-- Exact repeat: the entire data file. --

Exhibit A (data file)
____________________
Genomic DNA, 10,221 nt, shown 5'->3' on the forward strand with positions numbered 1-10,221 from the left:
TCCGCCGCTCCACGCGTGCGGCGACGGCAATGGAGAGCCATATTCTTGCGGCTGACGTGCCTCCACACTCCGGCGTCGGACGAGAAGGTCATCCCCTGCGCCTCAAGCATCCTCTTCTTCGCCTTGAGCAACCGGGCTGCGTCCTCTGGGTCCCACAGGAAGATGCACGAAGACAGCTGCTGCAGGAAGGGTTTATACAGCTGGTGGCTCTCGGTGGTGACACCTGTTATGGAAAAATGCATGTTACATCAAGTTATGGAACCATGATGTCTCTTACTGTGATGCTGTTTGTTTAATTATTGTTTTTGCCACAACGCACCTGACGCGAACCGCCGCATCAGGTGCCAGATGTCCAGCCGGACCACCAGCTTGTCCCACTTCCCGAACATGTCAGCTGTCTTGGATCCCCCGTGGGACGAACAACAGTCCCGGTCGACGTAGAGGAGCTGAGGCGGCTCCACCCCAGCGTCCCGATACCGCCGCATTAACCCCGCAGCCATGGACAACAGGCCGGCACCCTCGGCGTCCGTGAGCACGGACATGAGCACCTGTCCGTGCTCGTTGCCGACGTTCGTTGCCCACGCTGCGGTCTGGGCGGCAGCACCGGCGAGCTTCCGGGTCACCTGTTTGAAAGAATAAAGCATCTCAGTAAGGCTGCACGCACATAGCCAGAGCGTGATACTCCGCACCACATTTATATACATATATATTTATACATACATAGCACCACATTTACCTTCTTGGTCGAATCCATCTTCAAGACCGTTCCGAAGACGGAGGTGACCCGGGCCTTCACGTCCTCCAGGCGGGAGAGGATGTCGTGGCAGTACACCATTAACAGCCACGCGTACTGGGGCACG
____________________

Genomic DNA, 10,221 nt, shown 5'->3' on the forward strand with positions numbered 1-10,221 from the left:
TCCGCCGCTCCACGCGTGCGGCGACGGCAATGGAGAGCCATATTCTTGCGGCTGACGTGCCTCCACACTCCGGCGTCGGACGAGAAGGTCATCCCCTGCGCCTCAAGCATCCTCTTCTTCGCCTTGAGCAACCGGGCTGCGTCCTCTGGGTCCCACAGGAAGATGCACGAAGACAGCTGCTGCAGGAAGGGTTTATACAGCTGGTGGCTCTCGGTGGTGACACCTGTTATGGAAAAATGCATGTTACATCAAGTTATGGAACCATGATGTCTCTTACTGTGATGCTGTTTGTTTAATTATTGTTTTTGCCACAACGCACCTGACGCGAACCGCCGCATCAGGTGCCAGATGTCCAGCCGGACCACCAGCTTGTCCCACTTCCCGAACATGTCAGCTGTCTTGGATCCCCCGTGGGACGAACAACAGTCCCGGTCGACGTAGAGGAGCTGAGGCGGCTCCACCCCAGCGTCCCGATACCGCCGCATTAACCCCGCAGCCATGGACAACAGGCCGGCACCCTCGGCGTCCGTGAGCACGGACATGAGCACCTGTCCGTGCTCGTTGCCGACGTTCGTTGCCCACGCTGCGGTCTGGGCGGCAGCACCGGCGAGCTTCCGGGTCACCTGTTTGAAAGAATAAAGCATCTCAGTAAGGCTGCACGCACATAGCCAGAGCGTGATACTCCGCACCACATTTATATACATATATATTTATACATACATAGCACCACATTTACCTTCTTGGTCGAATCCATCTTCAAGACCGTTCCGAAGACGGAGGTGACCCGGGCCTTCACGTCCTCCAGGCGGGAGAGGATGTCGTGGCAGTACACCATTAACAGCCACGCGTACTGGGGCACG